Residential courtyard and plinth
The Philippines is especially vulnerable to typhoons and flooding, a fact which led us to consider a strategy that elevates the building above the surface of the ground in order to protect it. Continuous shear walls connect the apartments vertically and go through the elevated plinth which connects the residential units, and into the ground. In this way the building is protected from the uplift forces of strong winds, as well as from earthquakes. Exterior walkways connecting the apartment entrances are partially shielded by a bamboo structure, a passive cooling stategy which also protects the apartments from the effects of solar gain. The structure wraps an accessible roof which also contains space for urban farming, as well as shaded areas for recreation and enjoyment by building residents.
The building also contains public programs: a daycare and senior center, a microenterprise development center, and a community center, which in the event of a disaster serve as a resource not only for those living here, but also for the surrounding area. The community center doubles as a relief shelter in the event of a typhoon, and contains a soup kitchen and multipurpose space and classrooms which can provide spill over space for additional displaced persons. The microenterprise center also contains the headquarters and offices for local disaster preparedness and awareness, as well as response. Temporary housing kits are flat packed and stored on site, along with medical and other supplies in designated storage areas, while potable water is contained in tanks underneath the plinth.
Unit section diagram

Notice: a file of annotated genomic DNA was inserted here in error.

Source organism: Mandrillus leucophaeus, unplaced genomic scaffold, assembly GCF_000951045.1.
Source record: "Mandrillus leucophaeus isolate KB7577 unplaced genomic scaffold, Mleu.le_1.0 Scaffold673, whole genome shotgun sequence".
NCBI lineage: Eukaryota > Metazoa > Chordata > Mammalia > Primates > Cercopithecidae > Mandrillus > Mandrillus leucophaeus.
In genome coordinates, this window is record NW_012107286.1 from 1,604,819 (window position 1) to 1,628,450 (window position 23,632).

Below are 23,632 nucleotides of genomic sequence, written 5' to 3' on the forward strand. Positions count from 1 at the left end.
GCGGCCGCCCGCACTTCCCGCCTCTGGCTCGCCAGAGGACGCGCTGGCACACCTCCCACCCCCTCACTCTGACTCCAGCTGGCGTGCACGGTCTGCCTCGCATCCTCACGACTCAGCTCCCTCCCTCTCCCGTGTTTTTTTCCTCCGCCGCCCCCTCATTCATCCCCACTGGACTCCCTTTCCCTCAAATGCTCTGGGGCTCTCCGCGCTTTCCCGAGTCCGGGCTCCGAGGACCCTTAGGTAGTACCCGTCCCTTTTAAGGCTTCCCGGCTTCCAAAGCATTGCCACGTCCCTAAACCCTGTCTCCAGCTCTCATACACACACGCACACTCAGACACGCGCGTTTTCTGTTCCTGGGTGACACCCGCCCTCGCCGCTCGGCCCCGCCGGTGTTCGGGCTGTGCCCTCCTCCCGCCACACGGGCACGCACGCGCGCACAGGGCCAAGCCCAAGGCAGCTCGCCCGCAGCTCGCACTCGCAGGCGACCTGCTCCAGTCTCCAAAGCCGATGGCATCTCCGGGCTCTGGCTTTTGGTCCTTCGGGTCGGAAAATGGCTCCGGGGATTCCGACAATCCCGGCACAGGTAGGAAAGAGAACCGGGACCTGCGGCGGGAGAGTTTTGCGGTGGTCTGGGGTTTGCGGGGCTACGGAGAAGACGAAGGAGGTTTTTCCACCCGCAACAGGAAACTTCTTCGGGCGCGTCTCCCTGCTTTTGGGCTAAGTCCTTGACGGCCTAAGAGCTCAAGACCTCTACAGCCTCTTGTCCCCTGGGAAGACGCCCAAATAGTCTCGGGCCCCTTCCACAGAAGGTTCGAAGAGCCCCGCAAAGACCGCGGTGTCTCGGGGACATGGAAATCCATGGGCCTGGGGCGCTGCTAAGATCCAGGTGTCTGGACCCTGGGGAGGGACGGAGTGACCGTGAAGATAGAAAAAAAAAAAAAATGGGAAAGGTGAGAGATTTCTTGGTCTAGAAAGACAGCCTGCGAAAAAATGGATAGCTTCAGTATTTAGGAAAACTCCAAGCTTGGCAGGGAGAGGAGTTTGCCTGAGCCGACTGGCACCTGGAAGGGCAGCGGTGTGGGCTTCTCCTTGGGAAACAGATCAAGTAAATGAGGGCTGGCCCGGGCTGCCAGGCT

BAMBOO AS A RENEWABLE STRUCTURAL MATERIAL
Bamboo is a fast growing, natural and renewable resource that is easy to cut, handle, repair, reposition and maintain, without the need for sophisticated tools or equipment. It is suitable for all types of structures and it is also up to 45 percent cheaper to build with bamboo than with conventional materials. Bamboo is non-polluting and creates only biodegradable waste. In each bamboo knot there is a dividing transverse wall that, in addition to making it more rigid and elastic, also avoids rupture when bent. Because of this characteristic, bamboo constructions are earthquake resistant. The composition of the fibers in the walls of bamboo allows it to be cut cross sectionally into pieces of any length. Bamboo can easily be combined with other construction materials, such as reinforced concrete for foundations. Prefabricated structural systems are available via companies such as Kool Bamboo and Bamboo Technologies, or a more economical method may be employed in which the traction strength of bamboo is maximized by injecting a fine cement into the interior of the bamboo to stabilize a metal rod. The metal rod then becomes an extension of the bamboo’s structure and can be attached to other bamboo, concrete foundations, or metal connections, as seen in the diagrams at left. This technique allows larger bamboo structures such as the ZERI pavilion (constructed for the Expo 2000 in Hanover, Germany), with overhangs of up to nine meters, to be constructed at a relatively low price. In fact, when used in this manner the material has comparable characteristics to steel and cement: on a weight to strength basis, bamboo outperforms steel in terms of its tensile strength. While providing this strength, bamboo also offers a stunning visual effect from both inside and outside the structure.
Disaster kit assembled
Disaster kit assembly